Introduction to I.V. Stalin, "Liquidating Trotskyists."

Copyright © 1998 by Hugo S. Cunningham

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Ob"yasnenie latinskoj azbuki vospolzuemoj zdes'
Explanation of Russian transcription used here

I.V. Stalin

"On Defects in Party Work and Measures for the Liquidation of Trotskyists and Other Double-dealers"

A report and concluding remarks at the plenum of the Central Committee of the CPSU, 3-5 March 1937.

Editor's Introduction

Note on citations: They are given for both a Russian version (at this site), and for an English edition
J. V. Stalin, "Mastering Bolshevism," Workers Library publishers, New York City, 1937. The English edition was scanned by David J. Romagnolo for his on-line Stalin library.
Since the English edition is not my file, I cannot embed "NAME" labels for exact hypertext cross-references within chapters. The English text is marked with page numbers, however: even numbers on the left margin, odd numbers on the right margin; those should get you close enough. They are put before, rather than after, the page they refer to.
The style of the English translation is a bit choppy in places. The original Russian text is clear and simple.

This speech may be the Great Leader and Teacher's only extensive public comment on the need and objectives for the Great Purge of 1936-1938. How you evaluate it depends heavily on what you already believe about the Great Purge.

Authorized version
Counterrevolutionary version
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Authorized Version:

Counter-revolutionary version:

For English-speaking comrades, the official translation of this speech was given the curiously bland and uninformative title, "Mastering Bolshevism." This title apparently refers to the need for more political education of Party members, as discussed in Chapter 5 [English version, pp. 36-38; Russian version] , and in the final section 7 of the "Concluding Speech" [English version, pp. 58-63; Russian version]

Table of Contents

Chapter # Russian chapter title English chapter title page number in English edition
Chapter summary (in English)
(Introductory) (Vvedenie) (beginning) 5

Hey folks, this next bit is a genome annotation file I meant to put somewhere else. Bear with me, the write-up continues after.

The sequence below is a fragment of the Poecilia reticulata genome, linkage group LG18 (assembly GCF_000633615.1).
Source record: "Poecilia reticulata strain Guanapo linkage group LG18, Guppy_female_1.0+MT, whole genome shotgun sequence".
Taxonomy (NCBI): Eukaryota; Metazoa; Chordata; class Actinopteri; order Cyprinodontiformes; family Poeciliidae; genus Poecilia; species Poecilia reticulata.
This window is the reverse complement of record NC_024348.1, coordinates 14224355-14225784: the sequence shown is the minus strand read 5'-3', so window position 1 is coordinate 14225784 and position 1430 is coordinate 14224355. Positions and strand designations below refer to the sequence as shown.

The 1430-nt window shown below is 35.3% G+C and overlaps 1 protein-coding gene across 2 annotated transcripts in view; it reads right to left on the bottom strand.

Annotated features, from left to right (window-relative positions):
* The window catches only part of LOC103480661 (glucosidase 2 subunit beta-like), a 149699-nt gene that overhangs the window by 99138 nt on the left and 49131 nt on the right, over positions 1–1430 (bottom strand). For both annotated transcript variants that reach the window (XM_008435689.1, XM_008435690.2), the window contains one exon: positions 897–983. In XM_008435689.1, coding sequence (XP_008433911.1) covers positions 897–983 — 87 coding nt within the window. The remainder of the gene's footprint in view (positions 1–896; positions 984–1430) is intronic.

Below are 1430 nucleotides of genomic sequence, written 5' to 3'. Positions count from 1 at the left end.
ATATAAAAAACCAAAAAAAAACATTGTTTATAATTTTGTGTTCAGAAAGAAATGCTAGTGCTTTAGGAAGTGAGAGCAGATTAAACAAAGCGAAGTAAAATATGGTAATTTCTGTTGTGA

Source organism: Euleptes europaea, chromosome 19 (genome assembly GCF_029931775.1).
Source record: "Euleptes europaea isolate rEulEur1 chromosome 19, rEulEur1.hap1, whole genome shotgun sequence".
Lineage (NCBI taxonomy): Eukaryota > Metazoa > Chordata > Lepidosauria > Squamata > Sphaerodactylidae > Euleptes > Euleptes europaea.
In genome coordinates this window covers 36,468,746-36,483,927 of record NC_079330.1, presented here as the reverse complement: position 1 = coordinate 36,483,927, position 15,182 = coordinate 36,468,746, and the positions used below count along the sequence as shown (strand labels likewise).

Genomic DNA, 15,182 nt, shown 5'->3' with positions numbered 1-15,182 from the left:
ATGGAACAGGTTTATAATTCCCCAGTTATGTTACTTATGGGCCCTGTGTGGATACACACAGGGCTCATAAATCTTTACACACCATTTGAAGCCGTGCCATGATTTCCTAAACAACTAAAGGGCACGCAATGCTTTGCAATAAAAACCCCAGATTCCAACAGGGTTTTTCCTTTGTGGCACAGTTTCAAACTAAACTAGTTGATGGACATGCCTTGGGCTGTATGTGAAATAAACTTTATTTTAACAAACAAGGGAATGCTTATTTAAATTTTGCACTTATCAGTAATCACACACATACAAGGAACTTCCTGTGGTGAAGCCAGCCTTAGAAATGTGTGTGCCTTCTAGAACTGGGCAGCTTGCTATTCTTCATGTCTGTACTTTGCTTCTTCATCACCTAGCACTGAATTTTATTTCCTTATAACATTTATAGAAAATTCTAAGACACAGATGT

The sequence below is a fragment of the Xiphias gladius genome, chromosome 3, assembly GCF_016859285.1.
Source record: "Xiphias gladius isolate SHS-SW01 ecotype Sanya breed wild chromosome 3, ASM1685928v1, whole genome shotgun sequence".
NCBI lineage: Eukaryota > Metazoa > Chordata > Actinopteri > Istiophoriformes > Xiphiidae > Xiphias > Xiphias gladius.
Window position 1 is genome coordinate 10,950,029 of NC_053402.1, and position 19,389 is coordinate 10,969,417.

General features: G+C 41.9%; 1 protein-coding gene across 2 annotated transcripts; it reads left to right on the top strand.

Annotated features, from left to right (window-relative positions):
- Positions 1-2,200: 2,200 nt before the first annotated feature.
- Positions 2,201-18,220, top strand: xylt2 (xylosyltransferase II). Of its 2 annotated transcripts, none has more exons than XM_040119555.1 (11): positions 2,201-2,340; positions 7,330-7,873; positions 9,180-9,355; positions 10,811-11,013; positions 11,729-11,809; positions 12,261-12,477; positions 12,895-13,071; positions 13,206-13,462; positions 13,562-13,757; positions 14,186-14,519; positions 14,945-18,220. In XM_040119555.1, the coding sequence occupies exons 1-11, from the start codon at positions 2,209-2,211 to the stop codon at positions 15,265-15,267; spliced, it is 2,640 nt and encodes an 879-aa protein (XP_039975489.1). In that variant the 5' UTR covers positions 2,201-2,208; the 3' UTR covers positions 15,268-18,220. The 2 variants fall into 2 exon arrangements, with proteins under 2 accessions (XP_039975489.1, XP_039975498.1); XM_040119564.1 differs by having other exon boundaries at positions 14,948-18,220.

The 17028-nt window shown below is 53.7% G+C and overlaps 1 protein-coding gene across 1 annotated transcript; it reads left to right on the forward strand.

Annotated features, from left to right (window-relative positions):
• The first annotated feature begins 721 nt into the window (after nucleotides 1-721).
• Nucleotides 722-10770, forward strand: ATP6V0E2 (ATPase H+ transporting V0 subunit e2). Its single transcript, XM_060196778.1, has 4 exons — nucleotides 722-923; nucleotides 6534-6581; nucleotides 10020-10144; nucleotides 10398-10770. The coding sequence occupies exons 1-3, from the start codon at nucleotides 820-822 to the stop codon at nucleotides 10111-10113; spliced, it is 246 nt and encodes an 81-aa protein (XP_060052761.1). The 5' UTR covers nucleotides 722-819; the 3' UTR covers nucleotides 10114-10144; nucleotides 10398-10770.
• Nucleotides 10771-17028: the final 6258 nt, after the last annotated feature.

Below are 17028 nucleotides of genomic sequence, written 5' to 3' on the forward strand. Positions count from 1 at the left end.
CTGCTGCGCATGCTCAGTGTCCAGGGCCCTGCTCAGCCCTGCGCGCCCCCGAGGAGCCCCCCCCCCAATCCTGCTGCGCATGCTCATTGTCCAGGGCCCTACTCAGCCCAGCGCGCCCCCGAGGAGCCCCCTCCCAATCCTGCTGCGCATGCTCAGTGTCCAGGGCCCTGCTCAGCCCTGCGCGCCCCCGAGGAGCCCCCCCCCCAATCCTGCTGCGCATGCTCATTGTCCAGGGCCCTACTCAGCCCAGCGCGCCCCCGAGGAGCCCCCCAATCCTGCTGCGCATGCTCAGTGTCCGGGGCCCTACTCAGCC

1 Politicheskaya Bespechnost' Political Carelessness 6
Despite warnings from the Central Committee, subordinate Party organizations have not been sufficiently vigilant to the danger of spies and saboteurs.
2 Kapitalisticheskoe Okruzhenie Capitalist Encirclement 11
Bourgeois states constantly send spies and saboteurs against each other. Obviously their conduct would be even worse toward the world's only Socialist state.
3 Sovremennyj Trockizm Present-Day Trotskyism 14
Ten years ago, Trotskyism was a legitimate political movement among the working class, even though a mistaken one. Today, however, Trotskyite agents have no ideology, certainly none that they disclose to the workers. They are no more than a secretive gang of spies and killers, at the service of fascist intelligence agencies.

The advantage of Trotskyite saboteurs today is different from the advantage of foreign bourgeois-specialist saboteurs (eg in the Shakhty case) ten years ago. Everyone recognized ten years ago the need to distrust foreign class enemies, even though we had to rely on them for skills we did not yet have. In contrast, Trotskyites today do not have indispensable skills. They do hold membership in the Party, however, and thus find it easy to slip by the vigilance of ordinary comrades.

4 Tenevye Storony Xozyajstvennyx Uspexov The Seamy Side of Economic Success 21
Unfortunate side-effects of our recent economic successes are empty boastfulness and, even worse, complacency.
5 Nashi Zadachi Our Tasks 25
The Party must do far more to make ordinary comrades aware of the Trotskyist danger, and to refute common arguments for complacency.

For example, just because our economy seems to prosper is no reason to relax political vigilance. Trotskyite agents are not fools. They will seemingly make themselves useful in time of peace, so as to infiltrate key positions where they can betray us in time of war. [English version p. 30; Russian version]

We need new educational programs to develop additional cadres to meet this heightened political challenge. [English version, pp. 36-38; Russian version]

(end) Zaklyuchitel'noe Slovo Concluding Speech 40
(1) [p. 40] Increased responsibility for political education in no way reduces responsibility for economic development.
(2) [p. 42] Only prosecute real Trotskyite enemies. Don't harass decent people for temporary lapses in the distant past.
(3) Avoid cronyism in selecting Party workers. [p. 44]
(4) Party officials should be monitored not only by their bosses, but also by their subordinates. [p. 46]
(5) The Party must be willing to admit mistakes, so that we can learn from them. [p. 48]
(6) [p. 53] Party leaders must always stay close to the masses and simple people, who offer valuable new insights. For example, despite the resistance of local Party bosses, rank-and-file Comrade Nikolayenko successfully exposed rampant cronyism and Trotskyite wrecking in Kiev.
(7) [p. 58] Heartlessly bureaucratic Party bosses have been expelling good workers for minor infractions. Trotskyites, otherwise a tiny minority, can recruit victims of such injustices. In particular, if a good worker is not sufficiently informed about some aspect of the Party program, he should be educated, not expelled for "passivity."

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